When the clouds gathered on Friday afternoon before heavy downpours swept through several parts of Durban, more than 300km away in the royal palace of Kwakhangelamankengane in Nongoma, Amazulu King Misuzulu kaZwelithini had just emerged from the sacred ritual known in Isizulu as ukugonqa (seclusion).
The 48-year-old king of Zulu and of Swati royal lineage had spent the past five days away from public view, gearing up for one of the most momentous occasions of his life and the mammoth task of carrying the cultural aspirations of one of the biggest nations on his shoulders.
The last time the Amazulu nation witnessed such a watershed moment was 51 years ago. Misuzulu was only three years old and would have never known that he would one day be accorded the same status as that of his father.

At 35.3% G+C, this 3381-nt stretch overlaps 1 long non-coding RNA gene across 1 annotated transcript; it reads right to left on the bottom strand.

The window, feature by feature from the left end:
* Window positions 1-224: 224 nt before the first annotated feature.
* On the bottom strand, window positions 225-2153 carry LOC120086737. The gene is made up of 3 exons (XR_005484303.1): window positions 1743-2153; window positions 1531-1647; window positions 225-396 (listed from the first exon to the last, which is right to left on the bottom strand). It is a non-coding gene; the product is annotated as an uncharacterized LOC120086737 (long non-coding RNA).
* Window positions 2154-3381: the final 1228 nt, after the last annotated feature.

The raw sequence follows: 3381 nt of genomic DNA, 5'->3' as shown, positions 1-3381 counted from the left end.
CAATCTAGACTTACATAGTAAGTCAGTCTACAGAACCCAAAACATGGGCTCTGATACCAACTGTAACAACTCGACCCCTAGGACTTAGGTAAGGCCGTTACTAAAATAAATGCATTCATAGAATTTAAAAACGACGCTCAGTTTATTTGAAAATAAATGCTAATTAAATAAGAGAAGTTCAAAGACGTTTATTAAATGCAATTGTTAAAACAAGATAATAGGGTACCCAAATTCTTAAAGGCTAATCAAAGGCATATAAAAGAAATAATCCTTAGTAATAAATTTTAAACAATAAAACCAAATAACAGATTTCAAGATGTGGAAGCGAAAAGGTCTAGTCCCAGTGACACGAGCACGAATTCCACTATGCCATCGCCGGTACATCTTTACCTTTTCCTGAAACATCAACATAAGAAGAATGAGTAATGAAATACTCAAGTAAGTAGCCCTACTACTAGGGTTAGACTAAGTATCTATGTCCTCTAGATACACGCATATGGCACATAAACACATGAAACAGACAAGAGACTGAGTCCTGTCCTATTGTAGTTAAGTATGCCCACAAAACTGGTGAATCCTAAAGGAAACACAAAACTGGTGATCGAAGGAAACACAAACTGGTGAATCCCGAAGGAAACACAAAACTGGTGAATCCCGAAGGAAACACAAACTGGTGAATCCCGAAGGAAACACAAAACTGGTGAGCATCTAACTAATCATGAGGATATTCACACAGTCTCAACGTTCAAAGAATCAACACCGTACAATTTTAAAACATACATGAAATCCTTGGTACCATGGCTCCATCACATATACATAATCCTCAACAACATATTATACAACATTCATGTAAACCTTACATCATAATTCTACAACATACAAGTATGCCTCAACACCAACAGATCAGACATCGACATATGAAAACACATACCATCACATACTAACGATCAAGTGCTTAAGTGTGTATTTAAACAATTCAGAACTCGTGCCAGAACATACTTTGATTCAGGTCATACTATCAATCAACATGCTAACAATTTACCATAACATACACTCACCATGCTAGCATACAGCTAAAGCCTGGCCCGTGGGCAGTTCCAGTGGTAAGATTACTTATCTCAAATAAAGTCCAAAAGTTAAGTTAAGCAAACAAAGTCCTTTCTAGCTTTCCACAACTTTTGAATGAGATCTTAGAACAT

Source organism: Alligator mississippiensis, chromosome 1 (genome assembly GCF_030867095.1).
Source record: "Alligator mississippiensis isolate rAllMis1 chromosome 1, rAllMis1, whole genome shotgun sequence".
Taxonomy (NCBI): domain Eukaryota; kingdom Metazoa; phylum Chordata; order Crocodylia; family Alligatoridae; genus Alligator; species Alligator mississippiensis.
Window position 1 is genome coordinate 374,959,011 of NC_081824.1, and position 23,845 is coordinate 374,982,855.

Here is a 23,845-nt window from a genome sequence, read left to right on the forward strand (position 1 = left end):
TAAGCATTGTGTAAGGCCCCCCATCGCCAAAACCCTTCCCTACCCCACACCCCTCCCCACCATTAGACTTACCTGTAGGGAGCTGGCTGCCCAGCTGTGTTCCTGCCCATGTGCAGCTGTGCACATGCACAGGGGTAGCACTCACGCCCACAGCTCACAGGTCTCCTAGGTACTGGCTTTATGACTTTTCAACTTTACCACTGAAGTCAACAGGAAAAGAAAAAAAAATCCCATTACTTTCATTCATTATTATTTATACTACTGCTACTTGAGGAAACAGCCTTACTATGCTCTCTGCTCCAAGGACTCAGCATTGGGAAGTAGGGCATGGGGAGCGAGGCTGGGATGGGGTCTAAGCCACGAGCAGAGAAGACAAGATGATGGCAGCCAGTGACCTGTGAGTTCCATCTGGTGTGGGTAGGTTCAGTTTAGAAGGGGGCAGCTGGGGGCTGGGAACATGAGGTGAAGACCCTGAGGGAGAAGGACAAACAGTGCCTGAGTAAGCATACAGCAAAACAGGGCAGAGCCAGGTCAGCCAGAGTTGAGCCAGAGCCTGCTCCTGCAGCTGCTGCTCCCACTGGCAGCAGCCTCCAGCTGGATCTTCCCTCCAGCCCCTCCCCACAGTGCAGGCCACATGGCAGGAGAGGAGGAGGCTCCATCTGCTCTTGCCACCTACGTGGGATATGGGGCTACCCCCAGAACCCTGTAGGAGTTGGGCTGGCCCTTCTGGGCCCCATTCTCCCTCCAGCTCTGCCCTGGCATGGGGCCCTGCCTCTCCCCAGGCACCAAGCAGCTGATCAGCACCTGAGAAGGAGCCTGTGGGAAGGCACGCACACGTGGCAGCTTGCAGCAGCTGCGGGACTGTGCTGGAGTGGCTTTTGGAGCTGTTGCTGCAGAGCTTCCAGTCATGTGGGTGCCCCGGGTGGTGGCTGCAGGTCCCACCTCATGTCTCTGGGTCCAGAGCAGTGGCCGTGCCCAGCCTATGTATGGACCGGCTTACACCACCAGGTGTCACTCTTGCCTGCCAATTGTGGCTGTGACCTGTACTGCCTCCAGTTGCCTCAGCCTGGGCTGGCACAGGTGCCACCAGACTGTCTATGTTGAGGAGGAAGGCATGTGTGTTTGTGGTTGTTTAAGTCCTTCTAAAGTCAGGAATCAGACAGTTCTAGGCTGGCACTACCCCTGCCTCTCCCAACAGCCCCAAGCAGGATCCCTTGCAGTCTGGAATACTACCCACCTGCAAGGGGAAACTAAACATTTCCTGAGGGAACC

Buzetsheni Mdletshe, a respected praise singer recalled fondly the festivities of 1971 when Misuzulu’s father, Zwelithini, was crowned to succeed king Cyprian kasolomon.
He said while the 1971 coronation was an exciting moment for the villagers, there were also fears that violence might erupt.
“I remember before the ceremony, Izinduna (headmen) had been holding peaceful talks with various amabutho (regiments) and various factions. Leading up to the coronation, there were intense divisions in the royal house over the rightful heir,” Mdletshe said.